Ho, ho, ho can quickly become ow, ow, ow if Santa puts the wrong toys under the tree on Christmas morning. Each year children are injured by dangerous gifts, and gifts that aren’t suitable for their age. While parents and their helpers may be eager to buy junior the latest fad, they should be careful not to buy toys that can lead to serious injury or death.
This year’s most desired toy is the futuristic Hoverboard. While “cool,” it is the hottest toy around. Over 5,000 were sold on Black Friday alone. They sold out almost as fast as they can blow up. Many models of the Hoverboard are equipped with faulty batteries that can overheat and ignite in spectacular fireballs. These fires grow quickly, are difficult to extinguish, and emit toxic fumes as they burn. Coupled with the inherent risk of falls, Hoverboards are anything but child’s play.
Statistics from the National Fire Protection Association show that 30% of all home fires take place in December. These fires send nearly 6,000 people to the hospital with injuries. Moreover, fire is the greatest danger to children’s safety. Each year, 46% of childhood fatalities are from fires. Equally as concerning is that 39% of children’s accidents are the results of falls. Having a Hoverboard in the home needlessly increases these risks.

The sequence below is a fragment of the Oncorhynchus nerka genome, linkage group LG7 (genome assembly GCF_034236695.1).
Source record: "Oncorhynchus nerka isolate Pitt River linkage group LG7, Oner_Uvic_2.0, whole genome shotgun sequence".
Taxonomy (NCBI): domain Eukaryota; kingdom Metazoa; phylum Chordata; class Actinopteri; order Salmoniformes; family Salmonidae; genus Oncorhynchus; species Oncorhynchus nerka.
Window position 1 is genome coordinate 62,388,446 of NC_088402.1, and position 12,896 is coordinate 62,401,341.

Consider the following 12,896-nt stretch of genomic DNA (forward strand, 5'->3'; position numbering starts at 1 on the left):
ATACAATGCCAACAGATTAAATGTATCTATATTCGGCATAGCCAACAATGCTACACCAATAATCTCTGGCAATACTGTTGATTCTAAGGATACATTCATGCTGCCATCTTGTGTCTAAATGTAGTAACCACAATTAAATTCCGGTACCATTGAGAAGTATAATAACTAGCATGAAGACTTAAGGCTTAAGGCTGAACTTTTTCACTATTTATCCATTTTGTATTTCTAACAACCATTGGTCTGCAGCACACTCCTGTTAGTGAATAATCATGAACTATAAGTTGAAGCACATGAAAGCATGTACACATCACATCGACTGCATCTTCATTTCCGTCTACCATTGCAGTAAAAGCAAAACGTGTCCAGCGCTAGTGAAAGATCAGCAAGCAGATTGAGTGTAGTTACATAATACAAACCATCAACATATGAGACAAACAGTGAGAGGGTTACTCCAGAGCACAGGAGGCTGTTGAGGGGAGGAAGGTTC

Drones are another item burning a hole in the bottom of Santa’s sleigh and sending people to personal injury lawyers. Small, fast, and readily available, drones pose a serious risk of injury. Hands can easily be cut by the fast-spinning blades and eyes can be “put out” by an errant drone. They can also cause a considerable amount of property damage in the hands of an unskilled pilot. For the reason, the FAA has decided to regulate drones weighing between .55 lbs and 55 lbs. The FAA made this decision more out of concern for airline safety than user safety. However, it does underscore the fact that drones are serious toys that children should never be allowed to operate without adult supervision.
It’s estimated that up to 250,000 children are injured or killed by dangerous toys every year. Common injuries include lacerations, burns, puncture wounds, broken bones, and strangulation. These risks highlight the importance of looking beyond the marketing, and looking at the safety of a particular toy. By looking at both construction specifics, company reputation, and safety ratings, parents can avoid purchasing potentially dangerous toys for their children.